You'll need to keep track of how often one tag is linked to another. Like, say "php" and "mysql" share 50 articles (or whatever the main content being tagged is), while "php" and "sql-server" might have 3, and "php" and "apache" have 25. So given "php," you'd want to return "mysql" and "apache" in that order (possibly letting "sql-server" fall to the wayside).
No way is this ideal, just thinking out loud (and kind of expanding on stephenc's answer, now that I see it):
CREATE TABLE tag_relations (
tag_id int unsigned not null,
related_tag_id int unsigned not null,
relation_count smallint unsigned not null,
PRIMARY KEY (tag_id, related_tag_id),
KEY relation_count (relation_count)
Then for each unique tag tied to an article, loop through all other tags and INSERT / UPDATE, incrementing the relation_count by 1. That means ("php", "mysql") and ("mysql", "php") are two completely different relations to be maintained, but without digging through search concepts I've probably forgotten, it'll still function. If something has 10+ tags, updates will be very slow (maybe pass that to cron like stephenc suggested), but it'll be easier to search this way. Nice and straightforward like so:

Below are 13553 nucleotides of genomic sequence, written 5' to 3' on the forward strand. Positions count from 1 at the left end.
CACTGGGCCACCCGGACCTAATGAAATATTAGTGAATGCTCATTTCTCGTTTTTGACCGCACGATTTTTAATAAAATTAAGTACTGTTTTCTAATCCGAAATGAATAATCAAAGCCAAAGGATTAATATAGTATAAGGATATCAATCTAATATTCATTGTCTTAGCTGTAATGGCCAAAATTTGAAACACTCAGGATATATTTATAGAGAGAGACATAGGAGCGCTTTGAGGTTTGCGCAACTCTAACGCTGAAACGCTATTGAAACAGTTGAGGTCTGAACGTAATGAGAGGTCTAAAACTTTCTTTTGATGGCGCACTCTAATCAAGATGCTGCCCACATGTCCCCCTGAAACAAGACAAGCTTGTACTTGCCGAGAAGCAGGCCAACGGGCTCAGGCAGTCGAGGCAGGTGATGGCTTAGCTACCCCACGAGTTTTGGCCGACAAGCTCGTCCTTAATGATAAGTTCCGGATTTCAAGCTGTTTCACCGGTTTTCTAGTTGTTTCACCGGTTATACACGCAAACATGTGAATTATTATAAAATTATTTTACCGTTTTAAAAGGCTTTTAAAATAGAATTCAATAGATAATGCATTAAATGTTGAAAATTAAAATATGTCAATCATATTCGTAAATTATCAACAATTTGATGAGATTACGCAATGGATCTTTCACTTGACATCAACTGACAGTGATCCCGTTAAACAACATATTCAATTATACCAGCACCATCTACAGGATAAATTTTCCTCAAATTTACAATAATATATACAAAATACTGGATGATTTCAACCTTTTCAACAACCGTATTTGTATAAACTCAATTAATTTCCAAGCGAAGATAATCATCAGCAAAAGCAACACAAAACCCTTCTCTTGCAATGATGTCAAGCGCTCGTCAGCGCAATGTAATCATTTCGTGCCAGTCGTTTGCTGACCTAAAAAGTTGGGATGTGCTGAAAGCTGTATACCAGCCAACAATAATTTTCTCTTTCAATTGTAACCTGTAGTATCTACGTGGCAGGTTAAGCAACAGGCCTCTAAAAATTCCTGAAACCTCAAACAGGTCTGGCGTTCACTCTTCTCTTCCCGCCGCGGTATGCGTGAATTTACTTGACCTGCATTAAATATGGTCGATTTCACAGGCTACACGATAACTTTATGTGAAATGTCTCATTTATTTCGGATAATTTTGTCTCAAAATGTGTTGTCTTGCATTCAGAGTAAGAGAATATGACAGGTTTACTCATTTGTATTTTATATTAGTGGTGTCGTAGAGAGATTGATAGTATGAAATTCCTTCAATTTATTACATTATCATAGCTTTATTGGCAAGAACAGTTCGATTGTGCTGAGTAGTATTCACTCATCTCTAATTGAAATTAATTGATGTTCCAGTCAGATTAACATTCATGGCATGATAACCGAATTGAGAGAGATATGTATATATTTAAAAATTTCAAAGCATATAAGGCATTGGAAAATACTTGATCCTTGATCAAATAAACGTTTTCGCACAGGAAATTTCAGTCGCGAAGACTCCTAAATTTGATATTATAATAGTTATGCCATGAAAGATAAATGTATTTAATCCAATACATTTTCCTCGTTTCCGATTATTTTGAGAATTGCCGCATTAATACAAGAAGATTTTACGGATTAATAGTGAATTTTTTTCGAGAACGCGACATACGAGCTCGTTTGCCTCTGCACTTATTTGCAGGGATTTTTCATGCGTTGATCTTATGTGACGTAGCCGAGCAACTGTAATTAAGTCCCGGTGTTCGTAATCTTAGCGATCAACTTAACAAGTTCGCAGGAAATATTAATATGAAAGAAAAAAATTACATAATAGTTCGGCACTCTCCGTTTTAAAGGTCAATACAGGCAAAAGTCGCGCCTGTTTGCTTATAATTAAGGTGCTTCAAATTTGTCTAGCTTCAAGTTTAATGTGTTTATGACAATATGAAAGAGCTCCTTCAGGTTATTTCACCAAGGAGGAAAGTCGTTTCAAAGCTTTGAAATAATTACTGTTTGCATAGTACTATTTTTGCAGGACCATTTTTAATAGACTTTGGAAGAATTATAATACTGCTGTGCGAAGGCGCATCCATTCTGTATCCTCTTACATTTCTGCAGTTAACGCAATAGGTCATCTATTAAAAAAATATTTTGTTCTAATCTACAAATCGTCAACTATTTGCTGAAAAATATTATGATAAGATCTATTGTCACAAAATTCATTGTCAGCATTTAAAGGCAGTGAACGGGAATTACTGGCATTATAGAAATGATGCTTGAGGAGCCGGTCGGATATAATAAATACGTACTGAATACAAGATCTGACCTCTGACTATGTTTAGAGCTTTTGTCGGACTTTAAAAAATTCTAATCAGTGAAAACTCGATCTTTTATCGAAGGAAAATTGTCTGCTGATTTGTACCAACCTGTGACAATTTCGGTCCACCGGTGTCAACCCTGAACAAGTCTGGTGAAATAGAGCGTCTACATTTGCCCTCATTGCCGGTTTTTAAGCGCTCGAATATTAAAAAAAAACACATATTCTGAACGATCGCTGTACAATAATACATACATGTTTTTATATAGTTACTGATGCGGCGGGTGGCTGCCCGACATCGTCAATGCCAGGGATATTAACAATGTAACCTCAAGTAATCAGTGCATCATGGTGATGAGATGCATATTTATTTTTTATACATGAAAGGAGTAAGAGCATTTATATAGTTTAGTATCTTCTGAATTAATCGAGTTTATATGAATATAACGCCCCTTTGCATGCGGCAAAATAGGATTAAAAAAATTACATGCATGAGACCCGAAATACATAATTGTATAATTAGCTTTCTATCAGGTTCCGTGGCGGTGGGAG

SELECT related_tag_id, COUNT(relation_count) AS total_relations
WHERE tag_id IN ([list,of,tag,IDs,to,compare])
// AND tag_id NOT IN ([list,of,tag,IDs,to,compare]) -- probably
GROUP BY related_tag_id
ORDER BY total_relations DESC
Easier than having to check against both
related_tag_id and sum them up through a mess of subqueries, at least. JOIN on your tags table to get the actual tagnames & you're set.
So if you're looking up "php" and "mysql," and "apache" often relates to both, it'll be near the top since it's counting & weighting each common relation. It won't strictly limit it to common links though, so add
HAVING total_relations >= x (x being an arbitrary cutoff) and/or just a regular
LIMIT x to keep things relevant.
(note: research the heck out of this before thinking this is even slightly useful - I'm sure there's some known algorithm out there that's 100x smarter and I'm just not remembering it.)
PHPro.org has a good writeup too, using a similar idea.